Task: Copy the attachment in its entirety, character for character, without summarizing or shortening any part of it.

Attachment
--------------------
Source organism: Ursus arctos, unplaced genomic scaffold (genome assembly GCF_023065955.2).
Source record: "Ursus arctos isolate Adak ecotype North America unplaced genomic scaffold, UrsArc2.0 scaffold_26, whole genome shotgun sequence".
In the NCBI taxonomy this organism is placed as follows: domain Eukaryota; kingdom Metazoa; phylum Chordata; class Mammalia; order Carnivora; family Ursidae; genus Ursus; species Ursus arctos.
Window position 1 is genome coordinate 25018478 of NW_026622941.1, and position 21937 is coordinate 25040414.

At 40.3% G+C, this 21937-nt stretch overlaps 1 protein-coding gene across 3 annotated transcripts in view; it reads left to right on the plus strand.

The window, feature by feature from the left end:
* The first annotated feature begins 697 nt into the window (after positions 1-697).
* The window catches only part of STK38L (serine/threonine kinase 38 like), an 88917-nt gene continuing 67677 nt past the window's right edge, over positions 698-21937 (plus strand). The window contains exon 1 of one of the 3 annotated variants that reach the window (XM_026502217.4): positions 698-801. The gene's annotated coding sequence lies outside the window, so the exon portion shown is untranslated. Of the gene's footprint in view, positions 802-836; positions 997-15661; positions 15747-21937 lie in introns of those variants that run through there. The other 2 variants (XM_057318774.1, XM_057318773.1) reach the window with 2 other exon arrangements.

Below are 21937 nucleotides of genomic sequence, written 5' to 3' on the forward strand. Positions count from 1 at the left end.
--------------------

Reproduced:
Source organism: Ursus arctos, unplaced genomic scaffold (genome assembly GCF_023065955.2).
Source record: "Ursus arctos isolate Adak ecotype North America unplaced genomic scaffold, UrsArc2.0 scaffold_26, whole genome shotgun sequence".
In the NCBI taxonomy this organism is placed as follows: domain Eukaryota; kingdom Metazoa; phylum Chordata; class Mammalia; order Carnivora; family Ursidae; genus Ursus; species Ursus arctos.
Window position 1 is genome coordinate 25018478 of NW_026622941.1, and position 21937 is coordinate 25040414.

At 40.3% G+C, this 21937-nt stretch overlaps 1 protein-coding gene across 3 annotated transcripts in view; it reads left to right on the plus strand.

The window, feature by feature from the left end:
* The first annotated feature begins 697 nt into the window (after positions 1-697).
* The window catches only part of STK38L (serine/threonine kinase 38 like), an 88917-nt gene continuing 67677 nt past the window's right edge, over positions 698-21937 (plus strand). The window contains exon 1 of one of the 3 annotated variants that reach the window (XM_026502217.4): positions 698-801. The gene's annotated coding sequence lies outside the window, so the exon portion shown is untranslated. Of the gene's footprint in view, positions 802-836; positions 997-15661; positions 15747-21937 lie in introns of those variants that run through there. The other 2 variants (XM_057318774.1, XM_057318773.1) reach the window with 2 other exon arrangements.

Below are 21937 nucleotides of genomic sequence, written 5' to 3' on the forward strand. Positions count from 1 at the left end.